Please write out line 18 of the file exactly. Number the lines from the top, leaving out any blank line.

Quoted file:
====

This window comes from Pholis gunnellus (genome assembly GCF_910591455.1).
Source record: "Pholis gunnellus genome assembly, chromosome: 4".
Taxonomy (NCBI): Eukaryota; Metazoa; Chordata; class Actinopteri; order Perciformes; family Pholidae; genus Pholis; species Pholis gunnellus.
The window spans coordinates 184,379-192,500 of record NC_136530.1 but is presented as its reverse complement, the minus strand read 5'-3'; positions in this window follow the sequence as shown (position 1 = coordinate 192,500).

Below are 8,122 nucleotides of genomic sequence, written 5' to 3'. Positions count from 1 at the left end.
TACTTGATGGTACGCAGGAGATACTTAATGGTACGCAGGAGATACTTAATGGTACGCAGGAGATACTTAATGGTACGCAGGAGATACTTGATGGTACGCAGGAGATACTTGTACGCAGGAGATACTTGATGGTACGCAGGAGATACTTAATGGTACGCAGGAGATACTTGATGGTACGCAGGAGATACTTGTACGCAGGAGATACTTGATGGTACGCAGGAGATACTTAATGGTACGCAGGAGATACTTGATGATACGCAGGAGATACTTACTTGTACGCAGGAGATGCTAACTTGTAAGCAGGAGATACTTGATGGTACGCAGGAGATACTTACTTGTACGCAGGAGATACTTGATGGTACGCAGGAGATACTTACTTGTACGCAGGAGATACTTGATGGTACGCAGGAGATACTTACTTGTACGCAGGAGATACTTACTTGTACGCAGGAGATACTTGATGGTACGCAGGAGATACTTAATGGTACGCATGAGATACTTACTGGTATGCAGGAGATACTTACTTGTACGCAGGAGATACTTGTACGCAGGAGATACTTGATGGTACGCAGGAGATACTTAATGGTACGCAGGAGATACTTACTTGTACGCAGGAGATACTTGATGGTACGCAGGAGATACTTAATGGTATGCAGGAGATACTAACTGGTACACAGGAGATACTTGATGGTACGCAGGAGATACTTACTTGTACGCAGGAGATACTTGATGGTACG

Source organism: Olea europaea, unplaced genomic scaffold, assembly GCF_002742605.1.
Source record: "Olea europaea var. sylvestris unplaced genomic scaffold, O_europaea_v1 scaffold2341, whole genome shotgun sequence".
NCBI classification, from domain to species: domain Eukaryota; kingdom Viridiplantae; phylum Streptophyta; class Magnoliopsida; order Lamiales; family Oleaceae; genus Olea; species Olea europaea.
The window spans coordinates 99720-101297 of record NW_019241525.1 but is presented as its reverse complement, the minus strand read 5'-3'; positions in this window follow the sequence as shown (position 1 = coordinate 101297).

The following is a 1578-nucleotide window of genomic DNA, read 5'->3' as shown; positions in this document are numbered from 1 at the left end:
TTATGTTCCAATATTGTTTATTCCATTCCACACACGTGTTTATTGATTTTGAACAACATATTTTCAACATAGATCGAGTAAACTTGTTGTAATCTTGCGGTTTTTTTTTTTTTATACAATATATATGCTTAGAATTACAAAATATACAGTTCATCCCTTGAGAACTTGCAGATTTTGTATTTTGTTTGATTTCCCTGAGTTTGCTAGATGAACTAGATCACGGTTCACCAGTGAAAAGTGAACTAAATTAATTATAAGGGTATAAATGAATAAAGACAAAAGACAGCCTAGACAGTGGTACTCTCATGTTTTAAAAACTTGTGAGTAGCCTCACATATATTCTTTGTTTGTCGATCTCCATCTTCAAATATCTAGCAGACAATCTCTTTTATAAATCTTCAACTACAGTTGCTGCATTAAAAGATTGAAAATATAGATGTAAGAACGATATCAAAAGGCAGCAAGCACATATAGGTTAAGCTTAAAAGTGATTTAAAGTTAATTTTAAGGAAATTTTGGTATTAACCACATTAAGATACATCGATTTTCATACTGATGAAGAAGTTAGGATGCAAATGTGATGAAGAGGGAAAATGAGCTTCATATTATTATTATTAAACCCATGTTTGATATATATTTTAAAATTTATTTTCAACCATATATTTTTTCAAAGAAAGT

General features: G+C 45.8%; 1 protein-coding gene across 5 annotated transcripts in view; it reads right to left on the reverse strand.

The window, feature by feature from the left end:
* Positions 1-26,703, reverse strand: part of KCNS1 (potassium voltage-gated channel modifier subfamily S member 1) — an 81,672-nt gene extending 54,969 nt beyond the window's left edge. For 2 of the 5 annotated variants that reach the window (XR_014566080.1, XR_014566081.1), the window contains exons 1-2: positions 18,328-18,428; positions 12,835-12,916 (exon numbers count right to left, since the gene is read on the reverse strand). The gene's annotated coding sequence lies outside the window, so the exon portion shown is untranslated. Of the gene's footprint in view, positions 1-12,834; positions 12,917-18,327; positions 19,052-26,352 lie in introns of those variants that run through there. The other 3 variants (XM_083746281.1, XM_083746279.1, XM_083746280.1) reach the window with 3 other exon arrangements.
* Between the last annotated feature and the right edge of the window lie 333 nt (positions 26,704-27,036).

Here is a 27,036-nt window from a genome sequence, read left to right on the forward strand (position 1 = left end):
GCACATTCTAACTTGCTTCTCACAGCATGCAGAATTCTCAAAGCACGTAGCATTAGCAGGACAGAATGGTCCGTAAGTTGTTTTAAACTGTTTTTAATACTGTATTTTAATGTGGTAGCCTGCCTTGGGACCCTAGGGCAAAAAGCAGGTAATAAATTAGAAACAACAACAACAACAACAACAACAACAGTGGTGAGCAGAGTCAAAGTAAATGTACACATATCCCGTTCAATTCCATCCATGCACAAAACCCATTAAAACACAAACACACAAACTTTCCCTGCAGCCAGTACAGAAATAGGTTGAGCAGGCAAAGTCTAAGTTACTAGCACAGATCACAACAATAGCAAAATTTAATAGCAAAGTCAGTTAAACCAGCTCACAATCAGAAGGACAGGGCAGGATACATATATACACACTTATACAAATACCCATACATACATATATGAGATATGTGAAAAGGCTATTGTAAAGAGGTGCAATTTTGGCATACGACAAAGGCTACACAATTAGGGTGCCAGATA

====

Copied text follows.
GCACATTCTAACTTGCTTCTCACAGCATGCAGAATTCTCAAAGCACGTAGCATTAGCAGGACAGAATGGTCCGTAAGTTGTTTTAAACTGTTTTTAATACTGTATTTTAATGTGGTAGCCTGCCTTGGGACCCTAGGGCAAAAAGCAGGTAATAAATTAGAAACAACAACAACAACAACAACAACAACAGTGGTGAGCAGAGTCAAAGTAAATGTACACATATCCCGTTCAATTCCATCCATGCACAAAACCCATTAAAACACAAACACACAAACTTTCCCTGCAGCCAGTACAGAAATAGGTTGAGCAGGCAAAGTCTAAGTTACTAGCACAGATCACAACAATAGCAAAATTTAATAGCAAAGTCAGTTAAACCAGCTCACAATCAGAAGGACAGGGCAGGATACATATATACACACTTATACAAATACCCATACATACATATATGAGATATGTGAAAAGGCTATTGTAAAGAGGTGCAATTTTGGCATACGACAAAGGCTACACAATTAGGGTGCCAGATA